A scheme to reverse the decline in wildlife-rich dune habitats on the Sefton coast by getting the sands shifting again has been given a £4 million funding boost.
It's called "dynamic dune-scapes", and marks a move away from the old approach to managing sand dunes by keeping them where they are with fencing and vegetation.
Sand dunes are home to rare plants and animals, with 70 species listed as conservation priorities including the natterjack toad, sand lizard and dune gentian, experts said.
But these important habitats have declined by a third since 1900 in the UK.
With National Lottery funding the Government conservation agency Natural England has teamed up with the National Trust, Plantlife, The Wildlife Trusts and Natural Resources Wales to create more dynamic sand dune landscapes.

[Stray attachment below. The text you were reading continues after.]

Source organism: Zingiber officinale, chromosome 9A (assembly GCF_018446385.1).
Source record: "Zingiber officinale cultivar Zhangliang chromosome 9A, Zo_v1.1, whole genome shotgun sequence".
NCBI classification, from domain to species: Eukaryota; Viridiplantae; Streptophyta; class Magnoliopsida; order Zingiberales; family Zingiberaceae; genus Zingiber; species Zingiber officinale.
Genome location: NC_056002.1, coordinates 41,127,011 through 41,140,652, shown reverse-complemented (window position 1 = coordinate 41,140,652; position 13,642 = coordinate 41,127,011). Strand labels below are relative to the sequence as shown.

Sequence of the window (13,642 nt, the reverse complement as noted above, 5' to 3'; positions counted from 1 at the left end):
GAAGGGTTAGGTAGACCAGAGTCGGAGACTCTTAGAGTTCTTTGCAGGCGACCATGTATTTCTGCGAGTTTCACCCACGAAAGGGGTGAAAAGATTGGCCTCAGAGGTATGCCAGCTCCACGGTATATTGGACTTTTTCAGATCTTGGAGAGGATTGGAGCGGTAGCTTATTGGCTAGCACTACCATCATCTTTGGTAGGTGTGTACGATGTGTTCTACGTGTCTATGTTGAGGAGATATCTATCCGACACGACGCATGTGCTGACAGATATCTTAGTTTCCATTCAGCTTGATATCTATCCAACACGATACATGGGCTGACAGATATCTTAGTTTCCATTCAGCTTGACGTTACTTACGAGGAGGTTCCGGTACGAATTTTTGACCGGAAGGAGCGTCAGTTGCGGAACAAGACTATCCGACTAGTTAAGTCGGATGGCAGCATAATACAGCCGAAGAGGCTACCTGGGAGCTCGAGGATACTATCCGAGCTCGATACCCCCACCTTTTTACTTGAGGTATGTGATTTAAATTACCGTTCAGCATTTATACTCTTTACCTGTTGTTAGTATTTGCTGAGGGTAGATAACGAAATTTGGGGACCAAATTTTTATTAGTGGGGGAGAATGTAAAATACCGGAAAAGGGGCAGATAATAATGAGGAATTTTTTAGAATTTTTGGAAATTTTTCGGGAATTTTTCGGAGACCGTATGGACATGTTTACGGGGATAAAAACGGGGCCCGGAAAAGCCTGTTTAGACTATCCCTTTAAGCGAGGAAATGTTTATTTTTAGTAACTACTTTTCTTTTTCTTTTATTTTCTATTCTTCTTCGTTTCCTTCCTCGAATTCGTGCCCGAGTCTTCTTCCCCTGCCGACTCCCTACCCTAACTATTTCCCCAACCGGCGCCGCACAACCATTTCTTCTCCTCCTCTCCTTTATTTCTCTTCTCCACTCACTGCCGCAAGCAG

The project will conserve almost 7,000 hectares (17,300 acres) of sand dunes - some 35% of the total for England and Wales - and improve access for the public.
Conservation measures will include natural rabbit grazing, creating dune slacks or depressions that can be flooded, and removing invasive species.
The four-year scheme will also involve members of the public in monitoring wildlife and how the dunes are changing and train individuals and organisations in managing and researching the habitat.